DEATH OF THE EARL OF CHATHAM. (From the Painting by J. S. Copley, R.A., in the National Gallery, London.) During the Easter recess, popular meetings were held condemning the conduct of Ministers and calling for Parliamentary Reform. On the meeting of the House again, a very strong petition, bearing rather the character of a remonstrance, was presented from the electors of Middlesex by Mr. George Byng, on the 2nd of May. The Ministerial party declared that the petition was an insult to the House; but the Reformers maintained that not only the language of the petition, but the whole of the unhappy events which had taken place, were the direct consequences of the corrupt character of the representation, and of the House screening from due punishment such culprits as the Duke of York, Lord Castlereagh, etc. The petition was rejected; but the very next day a petition of equal vigour and plainness was voted by the Livery of London, and was presented on the 8th, and rejected too. The House had grown so old in corruption, that it felt itself strong enough to reject the petitions of the people. A memorial was presented also on the same subject from Major Cartwright, one of the most indefatigable apostles of Reform, by Whitbread, and this was rejected too, for the major pronounced the committal of Sir Francis a flagrantly illegal act.

The passing of these Acts was marked by attacks on Lord Clive. Burgoyne brought up a strong report from his Committee, and, on the 17th of May, moved a resolution charging Clive with having, when in command of the army in Bengal, received as presents two hundred and thirty-four thousand pounds. This was carried; but he then followed it by another, "That Lord Clive did, in so doing, abuse the power with which he was entrusted, to the evil example of the servants of the public." As it was well understood that Burgoyne's resolutions altogether went to strip Clive of the whole of his property, a great stand was here made. Clive was not friendless. He had his vast wealth to win over to him some, as it inflamed the envy of others. He had taken care to spend a large sum in purchasing small boroughs, and had six or seven of his friends and kinsmen sitting for these places in Parliament. He had need of all his friends. Throughout the whole of this inquiry the most persistent and envenomed attacks were made upon him. He was repeatedly questioned and cross-questioned, till he exclaimed, "I, your humble servant, the Baron of Plassey, have been examined by the select Committee more like a sheep-stealer than a member of Parliament." Then the House thought he had suffered enough, for nothing was clearer than that justice required the country which was in possession of the splendid empire he had won to acknowledge his services, whilst it noted the means of this acquisition. Burgoyne's second resolution was rejected, and another proposed by Wedderburn, the Solicitor-General, adopted, "That Robert, Lord Clive, did, at the same time, render great and meritorious services to this country." This terminated the attack on this gifted though faulty man. His enemies made him pay the full penalty of his wealth. They had struck him to the heart with their poisoned javelins. From a boy he had been subject to fits of hypochondriacal depression; as a boy, he had attempted his own life in one of these paroxysms. They now came upon him with tenfold force, and in a few months he died by his own hand (November 22, 1774).

(From the Painting by Sir M. A. Shee, P.R.A.)

FLIGHT OF KING JOSEPH BUONAPARTE FROM VITTORIA. (See p. 58.)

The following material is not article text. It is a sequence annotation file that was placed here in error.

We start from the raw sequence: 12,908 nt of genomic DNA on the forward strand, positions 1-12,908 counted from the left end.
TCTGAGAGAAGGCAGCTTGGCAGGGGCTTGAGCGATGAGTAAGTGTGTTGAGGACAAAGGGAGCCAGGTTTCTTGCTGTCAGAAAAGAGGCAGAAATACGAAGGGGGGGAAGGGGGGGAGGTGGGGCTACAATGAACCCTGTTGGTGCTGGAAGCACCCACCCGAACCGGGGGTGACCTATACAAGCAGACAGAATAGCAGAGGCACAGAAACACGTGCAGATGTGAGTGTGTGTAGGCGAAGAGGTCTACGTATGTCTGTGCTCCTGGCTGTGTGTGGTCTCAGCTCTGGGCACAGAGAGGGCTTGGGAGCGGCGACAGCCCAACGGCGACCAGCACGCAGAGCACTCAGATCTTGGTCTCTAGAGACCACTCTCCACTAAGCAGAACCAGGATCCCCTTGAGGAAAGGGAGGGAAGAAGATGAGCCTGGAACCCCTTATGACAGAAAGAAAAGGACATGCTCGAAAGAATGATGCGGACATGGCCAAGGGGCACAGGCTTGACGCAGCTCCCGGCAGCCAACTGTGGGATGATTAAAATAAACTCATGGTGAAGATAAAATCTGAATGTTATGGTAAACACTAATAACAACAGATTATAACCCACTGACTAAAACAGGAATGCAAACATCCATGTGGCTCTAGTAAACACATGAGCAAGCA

The Congress at ViennaNapoleon's Escape from ElbaMilitary PreparationsEngland supplies the MoneyWellington organises his ArmyNapoleon's Journey through FranceHis Entry into ParisThe Enemy gathers round himNapoleon's PreparationsThe New ConstitutionPositions of Wellington and BlucherThe Duchess of Richmond's BallBattles of Ligny and Quatre BrasBlucher's RetreatThe Field of WaterlooThe BattleCharge of the Old GuardArrival of the PrussiansThe RetreatFrench Assertions about the Battle refutedNapoleon's AbdicationThe Allies march on ParisEnd of the Hundred DaysThe Emperor is sent to St. HelenaThe War in AmericaEvents on the Canadian FrontierRepeated Incapacity of Sir George PrevostHis RecallFailure of American Designs on CanadaCapture of Washington by the BritishOther ExpeditionsFailure of the Expedition to New OrleansAnxiety of the United States for PeaceMediation of the CzarTreaty of GhentExecution of Ney and LabdoyreInability of Wellington to interfereMurat's Attempt on NaplesHis ExecutionThe Second Treaty of ParisFinal Conditions between France and the AlliesRemainder of the Third George's ReignCorn Law of 1815General DistressRiots and Political MeetingsThe Storming of AlgiersRepressive Measures in ParliamentSuspension of the Habeas Corpus ActSecret Meetings in LancashireThe Spy OliverThe Derbyshire InsurrectionRefusal of Juries to convictSuppression of seditious WritingsCircular to Lords-LieutenantThe Flight of CobbettFirst Trial of HoneThe Trials before Lord EllenboroughBill for the Abolition of SinecuresDeath of the Princess CharlotteOpening of the Session of 1818Repeal of the Suspension ActOperation of the Corn LawThe Indemnity BillIts Passage through ParliamentAttempts at ReformMarriages of the Dukes of Clarence, Cambridge, and KentRenewal of the Alien ActDissolution of Parliament and General ElectionStrike in ManchesterCongress of Aix-la-ChapelleRaids of the PindarreesLord Hastings determines to suppress themMalcolm's CampaignOutbreak of CholeraCampaign against the PeishwaPacification of the Mahratta DistrictApparent Prosperity of Great Britain in 1819Opening of ParliamentDebates on the Royal ExpenditureResumption of Cash PaymentsThe BudgetSocial ReformsThe Scottish BurghsRoman Catholic Emancipation rejectedWeakness of the GovernmentMeeting at ManchesterThe Peterloo MassacreThe Six ActsThe Cato Street ConspiracyAttempted Insurrection in ScotlandTrials of Hunt and his AssociatesDeath of George III.